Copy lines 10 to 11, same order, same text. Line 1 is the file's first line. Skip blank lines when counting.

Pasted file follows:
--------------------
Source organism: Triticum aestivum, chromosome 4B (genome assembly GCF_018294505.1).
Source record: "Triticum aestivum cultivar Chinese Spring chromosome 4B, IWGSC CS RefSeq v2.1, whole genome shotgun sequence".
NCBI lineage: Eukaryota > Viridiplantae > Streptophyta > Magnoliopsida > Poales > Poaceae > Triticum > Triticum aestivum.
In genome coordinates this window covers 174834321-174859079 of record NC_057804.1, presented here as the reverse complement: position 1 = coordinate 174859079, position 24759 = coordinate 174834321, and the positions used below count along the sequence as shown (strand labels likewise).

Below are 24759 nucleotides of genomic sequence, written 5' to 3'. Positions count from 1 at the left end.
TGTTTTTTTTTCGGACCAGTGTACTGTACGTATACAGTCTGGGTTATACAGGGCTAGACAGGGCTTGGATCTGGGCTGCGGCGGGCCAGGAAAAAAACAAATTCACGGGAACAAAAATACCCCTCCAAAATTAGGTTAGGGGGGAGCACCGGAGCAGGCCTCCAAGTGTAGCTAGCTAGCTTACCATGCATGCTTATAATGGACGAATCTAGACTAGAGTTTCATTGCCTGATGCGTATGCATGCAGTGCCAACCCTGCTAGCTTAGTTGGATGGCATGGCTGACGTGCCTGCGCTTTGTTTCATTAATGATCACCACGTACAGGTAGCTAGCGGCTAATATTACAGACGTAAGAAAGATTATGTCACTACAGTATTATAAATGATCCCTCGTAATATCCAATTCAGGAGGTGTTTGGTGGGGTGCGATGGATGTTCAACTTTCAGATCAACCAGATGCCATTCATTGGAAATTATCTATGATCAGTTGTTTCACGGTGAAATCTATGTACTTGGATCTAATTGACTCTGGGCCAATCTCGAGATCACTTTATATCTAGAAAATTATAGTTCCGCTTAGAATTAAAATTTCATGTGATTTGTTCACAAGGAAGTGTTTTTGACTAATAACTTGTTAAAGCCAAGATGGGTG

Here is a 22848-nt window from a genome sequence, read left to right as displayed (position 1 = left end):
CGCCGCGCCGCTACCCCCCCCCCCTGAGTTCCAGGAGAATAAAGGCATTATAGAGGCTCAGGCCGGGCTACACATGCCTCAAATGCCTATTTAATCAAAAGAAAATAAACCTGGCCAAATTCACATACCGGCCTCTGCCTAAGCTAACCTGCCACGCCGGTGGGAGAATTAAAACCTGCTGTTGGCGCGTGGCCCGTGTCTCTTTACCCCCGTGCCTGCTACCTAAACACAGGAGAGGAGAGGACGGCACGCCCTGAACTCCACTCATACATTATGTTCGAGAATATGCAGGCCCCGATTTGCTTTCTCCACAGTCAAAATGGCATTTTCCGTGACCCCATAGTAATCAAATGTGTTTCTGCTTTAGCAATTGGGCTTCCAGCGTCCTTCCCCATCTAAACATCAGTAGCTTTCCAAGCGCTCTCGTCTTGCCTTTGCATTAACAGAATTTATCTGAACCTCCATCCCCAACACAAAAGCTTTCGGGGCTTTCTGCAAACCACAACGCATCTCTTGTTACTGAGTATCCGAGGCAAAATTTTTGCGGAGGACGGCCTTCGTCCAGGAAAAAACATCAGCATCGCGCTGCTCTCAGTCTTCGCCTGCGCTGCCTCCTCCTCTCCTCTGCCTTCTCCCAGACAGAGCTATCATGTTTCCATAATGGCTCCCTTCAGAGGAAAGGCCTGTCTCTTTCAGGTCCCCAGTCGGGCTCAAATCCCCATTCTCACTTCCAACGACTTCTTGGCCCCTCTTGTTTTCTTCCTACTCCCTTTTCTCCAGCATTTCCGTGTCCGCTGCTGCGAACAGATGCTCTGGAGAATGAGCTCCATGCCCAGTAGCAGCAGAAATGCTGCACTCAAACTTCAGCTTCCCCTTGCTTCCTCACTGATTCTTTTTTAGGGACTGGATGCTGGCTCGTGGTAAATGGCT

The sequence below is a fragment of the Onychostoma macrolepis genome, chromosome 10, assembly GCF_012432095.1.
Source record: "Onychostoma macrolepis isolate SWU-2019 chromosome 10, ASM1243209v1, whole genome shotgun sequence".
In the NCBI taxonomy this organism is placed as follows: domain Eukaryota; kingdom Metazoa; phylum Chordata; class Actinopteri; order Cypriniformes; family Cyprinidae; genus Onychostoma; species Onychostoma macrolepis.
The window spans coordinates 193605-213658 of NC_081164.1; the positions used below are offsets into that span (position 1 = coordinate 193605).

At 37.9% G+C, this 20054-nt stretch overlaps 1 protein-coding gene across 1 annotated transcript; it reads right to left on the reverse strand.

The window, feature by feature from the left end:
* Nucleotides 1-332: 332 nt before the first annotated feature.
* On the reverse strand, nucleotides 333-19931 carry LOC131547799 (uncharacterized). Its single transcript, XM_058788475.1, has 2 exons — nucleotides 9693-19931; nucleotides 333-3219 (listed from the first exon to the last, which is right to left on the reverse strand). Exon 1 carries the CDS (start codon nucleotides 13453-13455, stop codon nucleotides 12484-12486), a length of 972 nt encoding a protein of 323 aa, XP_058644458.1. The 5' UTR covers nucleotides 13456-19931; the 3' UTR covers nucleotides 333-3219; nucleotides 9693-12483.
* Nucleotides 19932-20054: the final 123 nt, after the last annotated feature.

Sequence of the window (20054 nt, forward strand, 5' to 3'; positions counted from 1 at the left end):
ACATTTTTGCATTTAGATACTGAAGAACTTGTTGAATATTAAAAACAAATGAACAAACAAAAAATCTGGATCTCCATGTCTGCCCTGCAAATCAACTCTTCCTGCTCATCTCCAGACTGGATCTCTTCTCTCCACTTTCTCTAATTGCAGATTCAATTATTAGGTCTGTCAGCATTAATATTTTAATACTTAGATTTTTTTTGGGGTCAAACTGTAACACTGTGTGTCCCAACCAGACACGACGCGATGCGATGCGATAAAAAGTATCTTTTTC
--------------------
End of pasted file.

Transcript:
Source record: "Onychostoma macrolepis isolate SWU-2019 chromosome 10, ASM1243209v1, whole genome shotgun sequence".
In the NCBI taxonomy this organism is placed as follows: domain Eukaryota; kingdom Metazoa; phylum Chordata; class Actinopteri; order Cypriniformes; family Cyprinidae; genus Onychostoma; species Onychostoma macrolepis.